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The hope of real healthcare reform is gone. The public option is out. This may well have been our last opportunity to get healthcare reform done right. I don’t believe the idea that we just need to pass any kind of healthcare bill now, and then down the road, healthcare can be fixed or improved. I find it hard to believe because the Democrats already lost the Massachusetts Senate seat and will likely lose additional House and Senate seats in the upcoming elections in 2010 and probably in 2012 as well. The presidency may as well be in jeopardy if the economy doesn’t turn around very soon. With fewer Democrats in both houses, I don’t see how the healthcare system can be improved in the near future.

The insurance industry has won and the American citizen has lost. It seems we are going to be forced to purchase insurance from the same companies that have no true concern for their customers. Their only concern is the bottom line: how much have we made this year. Sure there may be some types of provisions stating that the insurance companies can’t drop customers or can’t refuse to cover someone with a pre-existing condition, but Congress is rewarding these insurance companies by giving them new customers without really having to put any skin in the game. In the Senate’s bill, insurance companies will be able to charge older citizens as much as three times as young adults. They are still exempt from antitrust laws. Only those who don’t have insurance are allowed to purchase insurance through an exchange. Those who have insurance but don’t like their coverage are stuck with what they have. There is no choice for them. For those who can’t afford insurance, the government is going to help subsidize them, meaning giving money to the insurance companies. The depressing thing about it is that between 18 and 23 million people still will be uninsured, and healthcare costs really haven’t been contained.

I support a Medicare for all health bill. We should eliminate the insurance industry as a whole. I say this because I know how well universal helathcare works. I live in South Korea, and I have had government run healthcare for over four years. I will truly miss it when I return to the U.S. next year.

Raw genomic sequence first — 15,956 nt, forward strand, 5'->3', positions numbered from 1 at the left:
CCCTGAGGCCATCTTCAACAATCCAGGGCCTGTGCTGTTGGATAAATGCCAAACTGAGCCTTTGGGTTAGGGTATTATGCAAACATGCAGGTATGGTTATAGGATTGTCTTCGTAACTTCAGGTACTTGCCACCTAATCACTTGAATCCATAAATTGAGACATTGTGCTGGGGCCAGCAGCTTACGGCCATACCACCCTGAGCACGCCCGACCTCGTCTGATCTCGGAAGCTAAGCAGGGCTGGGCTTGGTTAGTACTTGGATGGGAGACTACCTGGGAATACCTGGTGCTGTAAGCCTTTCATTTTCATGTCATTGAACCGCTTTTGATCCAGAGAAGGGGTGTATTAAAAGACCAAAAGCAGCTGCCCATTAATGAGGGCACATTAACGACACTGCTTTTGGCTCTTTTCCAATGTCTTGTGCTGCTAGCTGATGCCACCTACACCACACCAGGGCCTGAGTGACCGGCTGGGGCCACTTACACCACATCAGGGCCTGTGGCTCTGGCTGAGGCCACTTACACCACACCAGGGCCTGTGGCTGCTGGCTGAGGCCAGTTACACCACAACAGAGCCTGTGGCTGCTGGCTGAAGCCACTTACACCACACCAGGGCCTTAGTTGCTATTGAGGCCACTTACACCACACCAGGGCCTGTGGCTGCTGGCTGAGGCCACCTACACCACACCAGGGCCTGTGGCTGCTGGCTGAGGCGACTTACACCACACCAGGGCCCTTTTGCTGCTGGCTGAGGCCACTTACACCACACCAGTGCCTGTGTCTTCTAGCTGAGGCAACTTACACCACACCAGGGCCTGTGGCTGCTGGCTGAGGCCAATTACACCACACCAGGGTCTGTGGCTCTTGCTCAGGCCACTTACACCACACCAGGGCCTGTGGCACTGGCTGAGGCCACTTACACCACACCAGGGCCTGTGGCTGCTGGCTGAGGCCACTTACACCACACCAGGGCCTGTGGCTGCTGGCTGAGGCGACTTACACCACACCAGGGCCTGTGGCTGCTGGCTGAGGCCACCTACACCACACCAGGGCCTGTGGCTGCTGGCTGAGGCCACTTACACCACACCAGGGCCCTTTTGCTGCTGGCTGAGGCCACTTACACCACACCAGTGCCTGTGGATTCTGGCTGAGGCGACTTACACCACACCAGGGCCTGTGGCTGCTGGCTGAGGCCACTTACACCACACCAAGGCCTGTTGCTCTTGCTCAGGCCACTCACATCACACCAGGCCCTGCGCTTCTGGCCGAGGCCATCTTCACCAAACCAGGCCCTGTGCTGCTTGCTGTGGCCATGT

Although South Korea’s healthcare system is not a single payer system, like Medicare, it is very inexpensive. I pay less than $60 US dollars a month (2.77% of my monthly salary) for health coverage for my wife, who is Korean, and myself. The university where I work pays the same amount to the government. In return, I can visit any doctor I want without having to get a referral. Alternative medicine, such as acupuncture and chiropractic care, is covered by the government plan. There is no paperwork to fill out when I arrive at the doctor’s office, and there is no deductible. After seeing the physician, I give the receptionist my healthcare card or my Alien Registration card (Korean green card) and then pay my bill.

Here are my experiences with healthcare in South Korea:

Acupuncture treatment costs less than $5. Chiropractic care was less than $15 a visit.

A visit to an international medical clinic located in a hospital for pharyngitis was less than $30, and the medication was less than $25. In all, my total cost was less than $60.

I recently went to a doctor to see if I broke a toe. I didn’t have an appointment. My wait time was about an hour. The doctor’s fee was $5, and the X-rays were $8.

My mother-in-law was diagnosed with ovarian cancer last year. Her total out of pocket expense for a complete hysterectomy, chemotherapy, and hospitalization was less than $6,000. The cost would have been less than $4,000, but she had to stay in the hospital for an additional two weeks because there were some complications to her surgery. She is doing well now.

My co-worker had his gall bladder removed. His total cost for the hospital stay (3 days), surgery, and doctor visits was less than $1,400.

I would like to note that the South Korean government recently announced it would cover 95% of the medical costs for people who have cancer.

South Koreans don’t subsidize government insurance through taxes. Personal income tax rates in Korea are less than the US. My tax rate is 3.3%. My brother-in-law who makes around $70,000 pays 7-8% in taxes. The Korean corporate tax rate is also less than the US corporate tax rate. The reason why healthcare is so inexpensive here is that the Korean government negotiates with the drug companies as well as the doctors and hospitals in how much they can charge. There are private insurance companies in Korea. They provide additional coverage for diseases, such as cancer, which will act like supplemental insurance. The monthly premium is relatively inexpensive.

There are some items (tests or exams) that neither the private insurance companies or the government plan will cover. For example, a MRI is not covered by insurance. The patient would have to pay around $600. However, if you take in consideration that most Americans pay around $500 – $600 a month or more just for insurance premiums, it’s not that expensive.